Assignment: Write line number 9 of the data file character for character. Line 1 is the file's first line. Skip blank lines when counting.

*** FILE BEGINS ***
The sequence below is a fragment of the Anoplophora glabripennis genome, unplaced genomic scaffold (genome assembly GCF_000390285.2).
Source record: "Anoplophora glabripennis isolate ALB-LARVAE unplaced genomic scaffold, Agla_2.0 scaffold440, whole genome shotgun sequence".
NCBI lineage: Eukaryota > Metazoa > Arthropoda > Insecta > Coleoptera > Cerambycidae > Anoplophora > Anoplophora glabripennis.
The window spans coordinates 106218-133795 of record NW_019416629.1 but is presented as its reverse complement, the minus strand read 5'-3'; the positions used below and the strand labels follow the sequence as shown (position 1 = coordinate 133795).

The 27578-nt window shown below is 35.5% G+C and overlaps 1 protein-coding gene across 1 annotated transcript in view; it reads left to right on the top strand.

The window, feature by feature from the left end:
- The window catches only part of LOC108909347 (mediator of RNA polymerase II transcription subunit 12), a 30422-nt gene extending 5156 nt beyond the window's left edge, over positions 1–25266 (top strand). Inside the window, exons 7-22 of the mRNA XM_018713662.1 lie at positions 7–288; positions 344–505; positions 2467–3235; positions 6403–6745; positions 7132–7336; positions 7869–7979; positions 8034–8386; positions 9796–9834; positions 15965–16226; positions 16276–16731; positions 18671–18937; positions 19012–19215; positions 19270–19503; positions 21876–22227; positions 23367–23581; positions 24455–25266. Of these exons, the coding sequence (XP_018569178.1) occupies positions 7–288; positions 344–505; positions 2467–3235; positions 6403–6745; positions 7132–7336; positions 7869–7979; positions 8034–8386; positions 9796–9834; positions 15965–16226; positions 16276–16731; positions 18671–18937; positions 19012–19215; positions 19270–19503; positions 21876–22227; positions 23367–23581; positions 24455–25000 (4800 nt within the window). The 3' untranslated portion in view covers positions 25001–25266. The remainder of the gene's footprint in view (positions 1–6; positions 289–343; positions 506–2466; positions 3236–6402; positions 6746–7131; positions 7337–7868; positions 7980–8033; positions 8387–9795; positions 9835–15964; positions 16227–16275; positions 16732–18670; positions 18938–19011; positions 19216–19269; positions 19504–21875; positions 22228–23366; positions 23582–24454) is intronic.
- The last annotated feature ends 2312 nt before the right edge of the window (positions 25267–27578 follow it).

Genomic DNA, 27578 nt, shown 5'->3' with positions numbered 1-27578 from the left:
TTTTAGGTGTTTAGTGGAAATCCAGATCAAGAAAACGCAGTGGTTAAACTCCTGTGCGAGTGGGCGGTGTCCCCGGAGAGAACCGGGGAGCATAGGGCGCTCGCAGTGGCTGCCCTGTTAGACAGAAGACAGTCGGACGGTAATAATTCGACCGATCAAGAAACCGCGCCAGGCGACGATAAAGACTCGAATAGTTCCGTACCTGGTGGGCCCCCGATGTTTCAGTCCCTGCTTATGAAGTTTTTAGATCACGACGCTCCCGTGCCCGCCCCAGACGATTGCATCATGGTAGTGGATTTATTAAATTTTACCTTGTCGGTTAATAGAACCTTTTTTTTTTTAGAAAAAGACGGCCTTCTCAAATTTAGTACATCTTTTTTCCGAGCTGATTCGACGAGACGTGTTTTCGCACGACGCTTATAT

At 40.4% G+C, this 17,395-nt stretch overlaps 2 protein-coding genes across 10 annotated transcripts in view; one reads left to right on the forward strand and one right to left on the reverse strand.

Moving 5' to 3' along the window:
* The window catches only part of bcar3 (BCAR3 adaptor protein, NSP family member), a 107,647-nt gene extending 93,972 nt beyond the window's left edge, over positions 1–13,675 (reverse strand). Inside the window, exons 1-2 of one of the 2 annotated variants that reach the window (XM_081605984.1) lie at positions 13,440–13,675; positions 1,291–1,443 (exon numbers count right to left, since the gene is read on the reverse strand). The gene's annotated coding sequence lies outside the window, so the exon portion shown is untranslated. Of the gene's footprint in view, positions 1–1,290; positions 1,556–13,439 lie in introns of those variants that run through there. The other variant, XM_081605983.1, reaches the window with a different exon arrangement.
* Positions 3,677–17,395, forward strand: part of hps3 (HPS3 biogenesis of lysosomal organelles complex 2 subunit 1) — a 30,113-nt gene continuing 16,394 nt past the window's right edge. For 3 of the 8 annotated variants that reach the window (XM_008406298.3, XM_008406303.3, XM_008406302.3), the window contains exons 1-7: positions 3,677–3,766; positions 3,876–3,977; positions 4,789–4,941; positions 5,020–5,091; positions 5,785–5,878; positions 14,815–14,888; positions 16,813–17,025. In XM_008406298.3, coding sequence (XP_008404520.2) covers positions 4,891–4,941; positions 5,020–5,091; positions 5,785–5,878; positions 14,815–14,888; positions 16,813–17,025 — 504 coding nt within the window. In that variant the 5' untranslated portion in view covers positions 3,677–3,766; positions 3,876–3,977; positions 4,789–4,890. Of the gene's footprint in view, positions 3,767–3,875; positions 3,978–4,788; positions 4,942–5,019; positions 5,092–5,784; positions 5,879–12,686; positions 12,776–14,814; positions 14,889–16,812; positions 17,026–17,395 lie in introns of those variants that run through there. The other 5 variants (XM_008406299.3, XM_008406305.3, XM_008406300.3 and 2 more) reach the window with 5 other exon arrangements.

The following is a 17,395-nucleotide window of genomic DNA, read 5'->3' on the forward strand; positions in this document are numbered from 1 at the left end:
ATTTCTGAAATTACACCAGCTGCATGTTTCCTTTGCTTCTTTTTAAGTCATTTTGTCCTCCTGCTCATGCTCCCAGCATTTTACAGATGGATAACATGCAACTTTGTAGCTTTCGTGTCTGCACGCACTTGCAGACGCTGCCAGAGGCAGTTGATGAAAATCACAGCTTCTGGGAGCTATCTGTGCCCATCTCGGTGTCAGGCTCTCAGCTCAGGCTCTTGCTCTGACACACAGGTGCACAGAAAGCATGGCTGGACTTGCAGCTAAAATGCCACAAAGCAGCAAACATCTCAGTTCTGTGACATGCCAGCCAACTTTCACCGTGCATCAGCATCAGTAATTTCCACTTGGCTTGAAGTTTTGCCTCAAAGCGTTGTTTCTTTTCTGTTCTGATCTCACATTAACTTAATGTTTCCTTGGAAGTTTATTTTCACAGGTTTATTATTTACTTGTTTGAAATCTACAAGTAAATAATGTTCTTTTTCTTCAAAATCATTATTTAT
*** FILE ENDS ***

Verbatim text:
Genomic DNA, 27578 nt, shown 5'->3' with positions numbered 1-27578 from the left: